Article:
The documents leaked to the Guardian by former NSA contractor and whistleblower Edward Snowden illustrate how the Government Communication Headquarters feared the possibility of being challenged under the Human Rights Act if details of privacy invasions leaked.
The intelligence agency also attempted to keep the lengths to which telecommunications agencies had gone to concealed. It was found that they gone “well beyond” the legal requirements in aiding intelligence agencies in their procuring of data – not only in the UK but overseas too.
The memos show how GCHQ attempted to prevent intercepted communication to be used as evidence in UK criminal trials: something all three main political parties have been advocates of, but the intelligence community very much against.
The most recent was an attempt by the Labour government, whose proposal was obstructed in 2009 by GCHQ, MI5 and MI6 which, according to the documents, feared a potentially “damaging” public debate, “which might lead to legal challenges against the current regime.”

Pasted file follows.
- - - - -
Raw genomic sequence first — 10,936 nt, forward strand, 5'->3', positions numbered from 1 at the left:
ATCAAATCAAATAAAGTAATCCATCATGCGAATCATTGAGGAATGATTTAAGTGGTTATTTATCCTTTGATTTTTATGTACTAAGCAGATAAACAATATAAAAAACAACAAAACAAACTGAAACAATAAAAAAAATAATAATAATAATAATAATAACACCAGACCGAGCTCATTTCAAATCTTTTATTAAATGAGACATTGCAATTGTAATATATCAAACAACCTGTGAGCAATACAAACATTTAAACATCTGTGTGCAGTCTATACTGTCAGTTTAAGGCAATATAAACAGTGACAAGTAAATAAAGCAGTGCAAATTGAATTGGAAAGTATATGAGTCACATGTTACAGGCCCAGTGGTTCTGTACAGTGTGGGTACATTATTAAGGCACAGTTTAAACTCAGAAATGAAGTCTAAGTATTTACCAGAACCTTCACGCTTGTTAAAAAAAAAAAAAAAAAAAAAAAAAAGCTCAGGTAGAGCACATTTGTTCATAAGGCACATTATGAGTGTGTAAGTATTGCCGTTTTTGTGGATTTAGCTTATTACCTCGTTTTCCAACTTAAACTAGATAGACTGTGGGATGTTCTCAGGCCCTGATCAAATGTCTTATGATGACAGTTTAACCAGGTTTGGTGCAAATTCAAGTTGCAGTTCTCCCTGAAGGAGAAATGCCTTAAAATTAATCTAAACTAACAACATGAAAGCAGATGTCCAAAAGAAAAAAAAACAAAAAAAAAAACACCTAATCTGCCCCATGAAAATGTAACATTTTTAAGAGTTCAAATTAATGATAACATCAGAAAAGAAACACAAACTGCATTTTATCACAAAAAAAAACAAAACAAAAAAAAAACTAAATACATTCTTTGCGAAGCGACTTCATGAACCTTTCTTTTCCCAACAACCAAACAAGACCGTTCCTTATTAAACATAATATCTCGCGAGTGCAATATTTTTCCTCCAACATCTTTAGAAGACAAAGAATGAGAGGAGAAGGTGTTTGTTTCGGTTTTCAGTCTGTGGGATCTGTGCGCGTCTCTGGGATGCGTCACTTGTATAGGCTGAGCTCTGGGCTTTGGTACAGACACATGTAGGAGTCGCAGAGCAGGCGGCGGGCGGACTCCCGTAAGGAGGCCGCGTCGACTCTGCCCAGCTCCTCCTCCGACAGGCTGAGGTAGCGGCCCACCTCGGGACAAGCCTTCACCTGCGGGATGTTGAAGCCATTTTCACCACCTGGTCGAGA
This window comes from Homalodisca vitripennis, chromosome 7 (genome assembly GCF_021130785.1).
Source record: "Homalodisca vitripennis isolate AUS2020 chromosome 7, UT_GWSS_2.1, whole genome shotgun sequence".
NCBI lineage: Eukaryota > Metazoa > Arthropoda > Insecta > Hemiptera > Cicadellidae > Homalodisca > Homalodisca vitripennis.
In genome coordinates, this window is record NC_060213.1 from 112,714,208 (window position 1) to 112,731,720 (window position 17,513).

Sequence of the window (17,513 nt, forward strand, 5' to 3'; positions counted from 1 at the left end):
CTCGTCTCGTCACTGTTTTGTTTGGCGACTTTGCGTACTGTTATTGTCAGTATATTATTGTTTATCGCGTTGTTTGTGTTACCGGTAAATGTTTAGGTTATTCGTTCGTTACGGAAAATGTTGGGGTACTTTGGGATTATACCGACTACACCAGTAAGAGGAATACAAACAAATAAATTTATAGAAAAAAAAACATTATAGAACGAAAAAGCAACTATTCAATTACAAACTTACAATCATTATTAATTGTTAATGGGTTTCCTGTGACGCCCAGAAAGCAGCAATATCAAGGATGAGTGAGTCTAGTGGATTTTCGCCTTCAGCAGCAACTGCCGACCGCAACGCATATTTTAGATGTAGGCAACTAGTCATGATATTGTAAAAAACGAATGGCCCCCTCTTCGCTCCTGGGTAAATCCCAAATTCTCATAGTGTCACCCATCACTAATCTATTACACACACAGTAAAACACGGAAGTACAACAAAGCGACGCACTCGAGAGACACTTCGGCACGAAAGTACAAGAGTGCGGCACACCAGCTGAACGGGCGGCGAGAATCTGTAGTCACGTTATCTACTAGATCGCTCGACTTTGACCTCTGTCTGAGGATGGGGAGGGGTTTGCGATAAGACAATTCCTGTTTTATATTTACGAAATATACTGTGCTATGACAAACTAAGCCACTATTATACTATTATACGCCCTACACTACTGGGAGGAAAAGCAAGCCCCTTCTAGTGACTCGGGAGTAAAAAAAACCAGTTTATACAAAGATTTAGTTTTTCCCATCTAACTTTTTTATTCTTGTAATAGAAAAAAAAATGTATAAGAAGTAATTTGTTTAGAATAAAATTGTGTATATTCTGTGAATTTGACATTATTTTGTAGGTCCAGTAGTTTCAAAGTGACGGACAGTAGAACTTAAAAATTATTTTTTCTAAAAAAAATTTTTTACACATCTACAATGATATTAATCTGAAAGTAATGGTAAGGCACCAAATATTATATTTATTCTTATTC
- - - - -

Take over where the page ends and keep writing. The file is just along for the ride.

In May 2012, a further document illustrated the risks the British intelligence services would be susceptible to should their interceptions be made admissible. Documents seen by the Guardian demonstrate a sincere fear of “the damage to partner relationships if sensitive information were accidentally released in open court” and how the “scale of interception and retention required would be fairly likely to be challenged on Article 8 (Right to Privacy) grounds.”
The GCHQ also assisted the Home Office with waging the PR war over the “intercept as evidence” reform, by “lining up talking heads (such as Lord Carlisle [sic], Lord Stevens, Sir Stephen Lander, Sir Swinton Thomas)," according the leaked memo.